The PepShop database can be searched by UniProt accession number, gene symbol, organism name (7 species), exact amino acid sequence, and peptide monoisotopic mass with adjustable mass tolerance level.
The primary accession numbers in one of the following databases: UniProt (Examples: P22005, P01193), NCBI-RefSeq (Examples: NP_079142.2, NP_891558.1), UniGene (Examples: Mm.210541, Rn.141298, Hs.1897), Mouse genome index database (Examples: MGI:108058, MGI:2675256), Entrez Gene (Examples: 223780, 4879, 24602).
The prohormone symbol (Examples: "ADML", "COLI").
PepShop supports the prohormone and peptide identification based on the availability of sequenced genomes. Currently information is available for the Human, Mouse, Rat, Rhesus monkey, Cattle, Dog and Pig species. User can select the organism name from the pull down menu.
The monoisotpic mass of peptide with adjustable mass tolerance (±).
The full or partial exact prohormone or peptide amino acid sequence. There are two supported sequence formats: FASTA format or only sequence without FASTA header (Examples: "YGGFM", "KYVMGHFRWD"). Multiple sequence submissions are not supported at the same time.
Description of parameters:
|Da||absolute units of Da|
|ppm||fraction expressed as parts per million|
|mass||m+h value is converted to mass|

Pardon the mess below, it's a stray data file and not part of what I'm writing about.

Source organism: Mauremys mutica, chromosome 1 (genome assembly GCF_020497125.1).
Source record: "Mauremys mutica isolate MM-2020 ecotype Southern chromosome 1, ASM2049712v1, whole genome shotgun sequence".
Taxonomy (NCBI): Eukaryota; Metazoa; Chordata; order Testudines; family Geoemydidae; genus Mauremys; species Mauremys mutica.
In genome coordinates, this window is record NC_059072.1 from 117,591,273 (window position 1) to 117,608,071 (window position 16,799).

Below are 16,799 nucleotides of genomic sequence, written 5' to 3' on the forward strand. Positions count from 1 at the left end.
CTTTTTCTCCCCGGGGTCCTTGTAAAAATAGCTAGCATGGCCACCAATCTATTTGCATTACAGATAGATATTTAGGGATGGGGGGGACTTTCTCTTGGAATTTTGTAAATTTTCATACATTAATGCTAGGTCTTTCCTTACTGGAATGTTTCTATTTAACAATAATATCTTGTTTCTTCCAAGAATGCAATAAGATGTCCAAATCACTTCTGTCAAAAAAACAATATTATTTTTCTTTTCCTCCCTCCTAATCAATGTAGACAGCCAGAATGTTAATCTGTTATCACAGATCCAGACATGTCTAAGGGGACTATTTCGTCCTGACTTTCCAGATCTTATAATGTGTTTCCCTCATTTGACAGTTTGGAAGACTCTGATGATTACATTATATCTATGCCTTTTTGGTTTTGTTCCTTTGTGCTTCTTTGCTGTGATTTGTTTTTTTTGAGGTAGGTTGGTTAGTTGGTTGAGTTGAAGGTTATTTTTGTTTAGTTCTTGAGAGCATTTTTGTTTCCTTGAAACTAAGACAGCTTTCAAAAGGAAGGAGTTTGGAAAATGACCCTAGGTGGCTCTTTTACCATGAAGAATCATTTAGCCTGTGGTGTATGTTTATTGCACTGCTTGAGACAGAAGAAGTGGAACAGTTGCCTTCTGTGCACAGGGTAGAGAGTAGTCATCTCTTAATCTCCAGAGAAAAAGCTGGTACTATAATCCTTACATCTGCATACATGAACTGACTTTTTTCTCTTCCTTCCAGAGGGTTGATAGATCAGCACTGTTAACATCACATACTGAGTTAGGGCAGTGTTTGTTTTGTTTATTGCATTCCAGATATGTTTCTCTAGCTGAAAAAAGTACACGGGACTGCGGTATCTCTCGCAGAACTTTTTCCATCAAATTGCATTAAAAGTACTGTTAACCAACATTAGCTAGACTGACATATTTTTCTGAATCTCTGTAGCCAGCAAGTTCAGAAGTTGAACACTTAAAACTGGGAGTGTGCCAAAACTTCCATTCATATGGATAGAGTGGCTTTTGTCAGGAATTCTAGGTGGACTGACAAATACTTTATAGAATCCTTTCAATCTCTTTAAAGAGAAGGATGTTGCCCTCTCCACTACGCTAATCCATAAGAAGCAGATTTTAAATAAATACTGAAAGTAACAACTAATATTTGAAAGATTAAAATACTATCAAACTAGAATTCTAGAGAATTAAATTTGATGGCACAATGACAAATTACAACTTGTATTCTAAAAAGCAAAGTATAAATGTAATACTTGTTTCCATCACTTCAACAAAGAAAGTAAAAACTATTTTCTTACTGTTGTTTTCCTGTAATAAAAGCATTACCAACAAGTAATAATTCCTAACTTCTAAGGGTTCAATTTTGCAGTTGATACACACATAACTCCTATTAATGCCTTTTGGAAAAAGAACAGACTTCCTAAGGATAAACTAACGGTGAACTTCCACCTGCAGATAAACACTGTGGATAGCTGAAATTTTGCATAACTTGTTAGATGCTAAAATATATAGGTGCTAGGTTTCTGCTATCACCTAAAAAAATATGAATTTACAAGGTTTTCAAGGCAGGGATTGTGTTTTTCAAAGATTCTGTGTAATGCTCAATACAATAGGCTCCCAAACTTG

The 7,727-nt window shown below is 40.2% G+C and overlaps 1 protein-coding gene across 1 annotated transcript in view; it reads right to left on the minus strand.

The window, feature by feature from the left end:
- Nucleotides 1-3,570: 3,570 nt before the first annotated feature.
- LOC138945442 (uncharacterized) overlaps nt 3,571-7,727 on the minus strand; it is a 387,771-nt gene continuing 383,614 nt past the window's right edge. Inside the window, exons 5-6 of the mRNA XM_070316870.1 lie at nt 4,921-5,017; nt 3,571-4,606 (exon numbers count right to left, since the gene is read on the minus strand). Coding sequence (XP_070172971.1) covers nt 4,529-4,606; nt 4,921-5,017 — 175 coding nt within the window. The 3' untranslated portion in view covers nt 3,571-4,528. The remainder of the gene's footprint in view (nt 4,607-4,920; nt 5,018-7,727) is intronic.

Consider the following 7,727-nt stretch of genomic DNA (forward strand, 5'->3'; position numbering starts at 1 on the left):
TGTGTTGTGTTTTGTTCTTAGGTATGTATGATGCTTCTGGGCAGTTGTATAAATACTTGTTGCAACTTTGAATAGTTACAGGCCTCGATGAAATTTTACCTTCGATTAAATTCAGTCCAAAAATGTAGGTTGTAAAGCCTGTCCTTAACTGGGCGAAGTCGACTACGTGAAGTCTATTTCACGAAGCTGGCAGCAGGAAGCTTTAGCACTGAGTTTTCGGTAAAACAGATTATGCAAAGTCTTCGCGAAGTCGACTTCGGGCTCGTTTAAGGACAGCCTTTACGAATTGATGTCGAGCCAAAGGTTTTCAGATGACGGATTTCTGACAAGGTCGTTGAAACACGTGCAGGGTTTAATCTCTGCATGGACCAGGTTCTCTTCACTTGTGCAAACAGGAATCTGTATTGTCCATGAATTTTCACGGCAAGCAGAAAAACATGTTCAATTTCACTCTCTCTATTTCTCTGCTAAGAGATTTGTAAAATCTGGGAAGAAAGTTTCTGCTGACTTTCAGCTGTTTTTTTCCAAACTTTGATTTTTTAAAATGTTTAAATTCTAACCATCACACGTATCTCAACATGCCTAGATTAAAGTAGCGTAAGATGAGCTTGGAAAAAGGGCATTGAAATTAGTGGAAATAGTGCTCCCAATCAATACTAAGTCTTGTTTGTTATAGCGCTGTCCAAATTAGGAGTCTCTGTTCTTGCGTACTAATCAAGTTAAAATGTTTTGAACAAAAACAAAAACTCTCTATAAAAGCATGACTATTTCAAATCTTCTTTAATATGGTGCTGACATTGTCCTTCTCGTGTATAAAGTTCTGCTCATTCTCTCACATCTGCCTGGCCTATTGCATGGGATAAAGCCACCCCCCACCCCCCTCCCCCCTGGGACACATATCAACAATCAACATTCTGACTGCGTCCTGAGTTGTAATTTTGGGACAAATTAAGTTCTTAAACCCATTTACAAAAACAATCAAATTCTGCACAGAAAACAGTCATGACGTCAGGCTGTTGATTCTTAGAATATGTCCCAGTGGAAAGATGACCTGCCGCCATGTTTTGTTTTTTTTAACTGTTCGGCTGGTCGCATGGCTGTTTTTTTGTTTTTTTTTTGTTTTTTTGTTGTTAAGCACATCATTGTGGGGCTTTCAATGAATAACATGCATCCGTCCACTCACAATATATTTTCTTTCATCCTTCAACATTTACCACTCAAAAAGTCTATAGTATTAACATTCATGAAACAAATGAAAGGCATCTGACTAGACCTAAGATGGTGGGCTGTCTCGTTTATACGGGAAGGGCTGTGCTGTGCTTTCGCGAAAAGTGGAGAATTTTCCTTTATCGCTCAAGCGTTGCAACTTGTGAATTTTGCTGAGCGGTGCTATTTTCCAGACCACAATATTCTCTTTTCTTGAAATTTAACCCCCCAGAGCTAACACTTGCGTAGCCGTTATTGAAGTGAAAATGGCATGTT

|mz||tolerance as mass-to-charge ratio|
|Precursor charge state|
|Mass type||monoisotopic average|
|Ion types||a ions b ions c ions x ions y ions z ions|
Neutral mass losses
|Ammonia loss (-17Da) Water loss (-18Da)|
Description of parameters:
Bioinformatics tools for prediction of cleavage sites in prohromone sequences, single sequence search (BLASTP) and Multiple Sequence Alignment (MUSCLE) have been provided in PepShop.
The basic use of these tools requires:
The following cleavage prediction models are available, the first model is an empirical model, whereas all other models are binary logistic regression models.
The following models are available:
Prohormone precursors undergo extensive modification before active neuropeptides and hormones are obtained. In addition to cleavages at basic sites and immediate removal of C-terminal basic residues (Trim C-terminal K and R), several other modifications may be present. The most common PTMs are amidation (of C-terminal glycine) and pyroglutamylation (cyclization of N-terminal glutamate or glutamine). Sulfation of tyrosine (Tyr-Sulfation) and acetylation are also common, albeit occurring somewhat less frequently; thus these four common PTMs are grouped together while even less common PTMs are grouped separately. Disulfide bond formation between two cysteine residues resulting in a mass loss of 2 Da is a common PTM in neuropeptides, but it is difficult to predict whether the disulfide bond is formed between two peptides or within a peptide containing two or more cysteines. In addition, it is difficult to identify the cysteine pairs involved in bond formation. For these reasons, disulfide bond formation is not modeled in NeuroPred. The user may consult web-based tools such as Cyspred to determine potentially disulfide bonding cysteines. A table of the available PTMs can be found here.